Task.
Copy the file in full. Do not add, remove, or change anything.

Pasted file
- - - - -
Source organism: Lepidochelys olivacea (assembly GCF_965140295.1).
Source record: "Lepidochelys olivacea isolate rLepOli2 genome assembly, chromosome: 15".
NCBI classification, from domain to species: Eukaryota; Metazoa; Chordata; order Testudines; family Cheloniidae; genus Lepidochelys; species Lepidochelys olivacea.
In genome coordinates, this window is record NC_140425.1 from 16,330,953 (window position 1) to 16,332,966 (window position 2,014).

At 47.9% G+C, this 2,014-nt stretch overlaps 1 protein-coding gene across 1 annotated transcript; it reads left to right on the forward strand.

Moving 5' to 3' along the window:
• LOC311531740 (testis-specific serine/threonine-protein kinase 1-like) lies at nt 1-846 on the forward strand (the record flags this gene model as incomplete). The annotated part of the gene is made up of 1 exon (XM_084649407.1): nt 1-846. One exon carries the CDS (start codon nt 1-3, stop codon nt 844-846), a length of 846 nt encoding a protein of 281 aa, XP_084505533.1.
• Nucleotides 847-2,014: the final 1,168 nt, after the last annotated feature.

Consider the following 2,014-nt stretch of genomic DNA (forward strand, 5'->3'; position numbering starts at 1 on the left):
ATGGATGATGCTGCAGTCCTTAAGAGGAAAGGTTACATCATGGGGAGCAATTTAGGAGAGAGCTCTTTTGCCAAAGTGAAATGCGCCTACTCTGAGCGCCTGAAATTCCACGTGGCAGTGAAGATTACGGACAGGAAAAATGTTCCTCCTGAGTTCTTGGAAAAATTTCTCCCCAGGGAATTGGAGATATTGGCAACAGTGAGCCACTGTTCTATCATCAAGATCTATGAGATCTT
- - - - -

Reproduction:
Source organism: Lepidochelys olivacea (assembly GCF_965140295.1).
Source record: "Lepidochelys olivacea isolate rLepOli2 genome assembly, chromosome: 15".
NCBI classification, from domain to species: Eukaryota; Metazoa; Chordata; order Testudines; family Cheloniidae; genus Lepidochelys; species Lepidochelys olivacea.
In genome coordinates, this window is record NC_140425.1 from 16,330,953 (window position 1) to 16,332,966 (window position 2,014).

At 47.9% G+C, this 2,014-nt stretch overlaps 1 protein-coding gene across 1 annotated transcript; it reads left to right on the forward strand.

Moving 5' to 3' along the window:
• LOC311531740 (testis-specific serine/threonine-protein kinase 1-like) lies at nt 1-846 on the forward strand (the record flags this gene model as incomplete). The annotated part of the gene is made up of 1 exon (XM_084649407.1): nt 1-846. One exon carries the CDS (start codon nt 1-3, stop codon nt 844-846), a length of 846 nt encoding a protein of 281 aa, XP_084505533.1.
• Nucleotides 847-2,014: the final 1,168 nt, after the last annotated feature.

Consider the following 2,014-nt stretch of genomic DNA (forward strand, 5'->3'; position numbering starts at 1 on the left):
ATGGATGATGCTGCAGTCCTTAAGAGGAAAGGTTACATCATGGGGAGCAATTTAGGAGAGAGCTCTTTTGCCAAAGTGAAATGCGCCTACTCTGAGCGCCTGAAATTCCACGTGGCAGTGAAGATTACGGACAGGAAAAATGTTCCTCCTGAGTTCTTGGAAAAATTTCTCCCCAGGGAATTGGAGATATTGGCAACAGTGAGCCACTGTTCTATCATCAAGATCTATGAGATCTT